Former President George W. Bush on Monday expressed confidence in his younger brother's drive to win his White House bid despite sinking poll numbers and a retooled strategy that has the campaign reallocating resources and slashing budgets.
"It's one reason Jeb is going to win because he's a fierce competitor," the former president told a crowd of his brother's donors and supporters gathered at a closed-door meeting in Houston, Texas.
The elder Bush spoke to the unexpected challenges that can arise during a president's administration -- in reference to the September 11th attacks -- and how his brother has the kind of background and steadiness needed to deal with those challenges if elected.
The former president also touted his brother's ability to compete for the Latino vote and called it an essential element to winning the White House in 2016.
The long-planned two-day Houston strategy session and donor meeting followed news Friday that the Bush campaign is trimming resources by reducing the size of its headquarters and slashing payroll by 40%. The campaign is also trimming its travel budget and other costs not associated with media or voter outreach.
George W. Bush's appearances on behalf of his brother have been limited to closed-door functions and fundraisers as the campaign wrestles with how much to embrace or separate itself from the former president. Monday's joint appearance by the Bush brothers, while still behind closed doors, is the most high profile appearance to date.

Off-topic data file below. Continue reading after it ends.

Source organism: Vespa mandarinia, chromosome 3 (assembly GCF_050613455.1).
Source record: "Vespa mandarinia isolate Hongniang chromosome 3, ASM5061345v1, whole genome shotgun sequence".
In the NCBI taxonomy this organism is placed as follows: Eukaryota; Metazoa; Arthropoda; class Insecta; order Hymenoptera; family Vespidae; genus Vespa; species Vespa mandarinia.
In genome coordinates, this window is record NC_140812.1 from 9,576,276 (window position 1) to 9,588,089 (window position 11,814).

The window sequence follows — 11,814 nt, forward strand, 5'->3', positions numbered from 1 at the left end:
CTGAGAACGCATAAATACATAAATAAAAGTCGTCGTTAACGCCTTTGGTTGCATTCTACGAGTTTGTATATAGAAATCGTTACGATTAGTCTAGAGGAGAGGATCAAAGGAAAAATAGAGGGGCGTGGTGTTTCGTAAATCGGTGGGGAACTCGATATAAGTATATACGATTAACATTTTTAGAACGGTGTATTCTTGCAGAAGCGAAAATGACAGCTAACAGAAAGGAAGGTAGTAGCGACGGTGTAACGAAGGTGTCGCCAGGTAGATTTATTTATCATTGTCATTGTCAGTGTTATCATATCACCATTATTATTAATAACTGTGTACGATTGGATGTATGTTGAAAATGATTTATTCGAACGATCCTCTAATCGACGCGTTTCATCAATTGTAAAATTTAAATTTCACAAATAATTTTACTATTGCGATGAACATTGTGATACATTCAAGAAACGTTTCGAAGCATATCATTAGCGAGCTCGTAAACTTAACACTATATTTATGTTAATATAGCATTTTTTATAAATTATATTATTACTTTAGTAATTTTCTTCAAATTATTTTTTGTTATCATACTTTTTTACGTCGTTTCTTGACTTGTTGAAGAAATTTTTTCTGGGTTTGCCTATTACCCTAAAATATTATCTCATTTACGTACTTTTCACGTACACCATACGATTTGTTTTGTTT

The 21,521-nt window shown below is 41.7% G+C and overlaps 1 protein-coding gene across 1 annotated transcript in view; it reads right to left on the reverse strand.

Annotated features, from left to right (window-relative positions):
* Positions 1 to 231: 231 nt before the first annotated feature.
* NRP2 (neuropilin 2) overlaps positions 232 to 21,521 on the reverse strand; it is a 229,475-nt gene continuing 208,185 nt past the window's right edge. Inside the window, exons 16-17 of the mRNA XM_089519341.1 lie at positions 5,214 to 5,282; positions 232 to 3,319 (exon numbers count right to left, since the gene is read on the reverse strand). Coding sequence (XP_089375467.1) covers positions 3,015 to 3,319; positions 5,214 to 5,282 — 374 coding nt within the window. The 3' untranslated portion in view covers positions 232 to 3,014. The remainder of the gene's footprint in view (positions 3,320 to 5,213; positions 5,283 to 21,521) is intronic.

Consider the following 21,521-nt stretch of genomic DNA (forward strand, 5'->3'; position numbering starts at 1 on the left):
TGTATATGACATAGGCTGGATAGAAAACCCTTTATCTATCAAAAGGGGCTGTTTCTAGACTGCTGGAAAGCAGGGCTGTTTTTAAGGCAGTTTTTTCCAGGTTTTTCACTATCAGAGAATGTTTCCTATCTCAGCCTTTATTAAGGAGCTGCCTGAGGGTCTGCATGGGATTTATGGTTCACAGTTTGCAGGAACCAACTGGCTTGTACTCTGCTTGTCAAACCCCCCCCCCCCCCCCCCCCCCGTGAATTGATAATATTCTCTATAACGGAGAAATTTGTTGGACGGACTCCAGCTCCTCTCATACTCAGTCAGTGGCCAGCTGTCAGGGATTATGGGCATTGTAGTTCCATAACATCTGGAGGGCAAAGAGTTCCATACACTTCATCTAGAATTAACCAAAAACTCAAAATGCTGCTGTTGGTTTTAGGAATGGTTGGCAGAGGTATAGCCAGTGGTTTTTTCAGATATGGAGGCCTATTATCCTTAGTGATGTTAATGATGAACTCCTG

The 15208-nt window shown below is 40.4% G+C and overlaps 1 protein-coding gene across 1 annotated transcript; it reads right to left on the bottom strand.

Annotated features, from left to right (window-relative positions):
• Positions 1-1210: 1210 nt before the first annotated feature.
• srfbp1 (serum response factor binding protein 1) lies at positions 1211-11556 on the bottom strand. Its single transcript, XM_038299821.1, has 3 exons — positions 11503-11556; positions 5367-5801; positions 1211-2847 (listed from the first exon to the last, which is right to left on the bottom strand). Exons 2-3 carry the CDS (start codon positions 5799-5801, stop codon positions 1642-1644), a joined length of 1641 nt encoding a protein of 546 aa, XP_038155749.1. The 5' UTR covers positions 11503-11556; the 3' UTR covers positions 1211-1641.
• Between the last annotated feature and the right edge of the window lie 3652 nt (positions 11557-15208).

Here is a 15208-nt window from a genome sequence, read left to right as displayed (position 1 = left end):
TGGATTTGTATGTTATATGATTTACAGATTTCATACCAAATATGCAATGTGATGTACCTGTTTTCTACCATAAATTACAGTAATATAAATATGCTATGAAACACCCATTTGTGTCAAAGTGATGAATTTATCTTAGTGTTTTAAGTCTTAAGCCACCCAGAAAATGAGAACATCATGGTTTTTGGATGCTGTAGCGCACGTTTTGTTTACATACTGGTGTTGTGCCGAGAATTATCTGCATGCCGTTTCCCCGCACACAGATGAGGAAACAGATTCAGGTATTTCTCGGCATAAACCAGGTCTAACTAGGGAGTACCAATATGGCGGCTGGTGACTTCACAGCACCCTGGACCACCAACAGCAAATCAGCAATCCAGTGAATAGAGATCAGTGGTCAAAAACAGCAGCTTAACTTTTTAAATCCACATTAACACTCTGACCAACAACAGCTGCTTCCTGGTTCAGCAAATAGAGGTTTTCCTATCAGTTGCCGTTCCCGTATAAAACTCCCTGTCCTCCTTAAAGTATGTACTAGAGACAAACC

Reports from the event indicate the refocused campaign message will center more on Bush's ability to fix a broken Washington and an argument based on comparing the governor's record with the resumes of his opponents.
That message comes with special attention to one of Bush's rivals for the nomination -- fellow Floridian Marco Rubio -- painting the freshman senator as inexperienced and ill prepared to be commander-in-chief. Bush frequently alludes to Rubio with knocks on his voting record in Washington and ramped up that rhetoric today alluding to a veto of a Rubio bill in Florida.
Additionally the campaign plans to highlight national security in a clear nod to the current administration's foreign policy and the roll played by former Secretary of State Hillary Clinton. Supporters in Houston were presented data on Bush's ability to face Clinton in a general election matchup -- highlighting his strengths in categories like trustworthiness where Clinton has traditionally struggled.
But in order to reach the general election, Bush must first survive what has been a fierce Republican presidential primary. An NBC News/Wall Street Journal poll released last week showed Bush with support from eight percent of Republican primary voters, putting him in fifth place.
On the trail, Bush maintains that despite the retooled strategy he will continue to run what he calls a "joyful" campaign that he says is designed to win when voters actually head to polls early next year.
"I don't want to be elected president to sit around and see gridlock just become so dominant that people literally are in decline in their lives," Bush said over the weekend. "I've got a lot of really cool things I could do other than sit around, being miserable, listening to people demonize me and me feeling compelled to demonize them. That is a joke. Elect Trump if you want that."
Those sentiments were echoed Monday by the former president who said his brother is focused on running a positive campaign focused on the issues.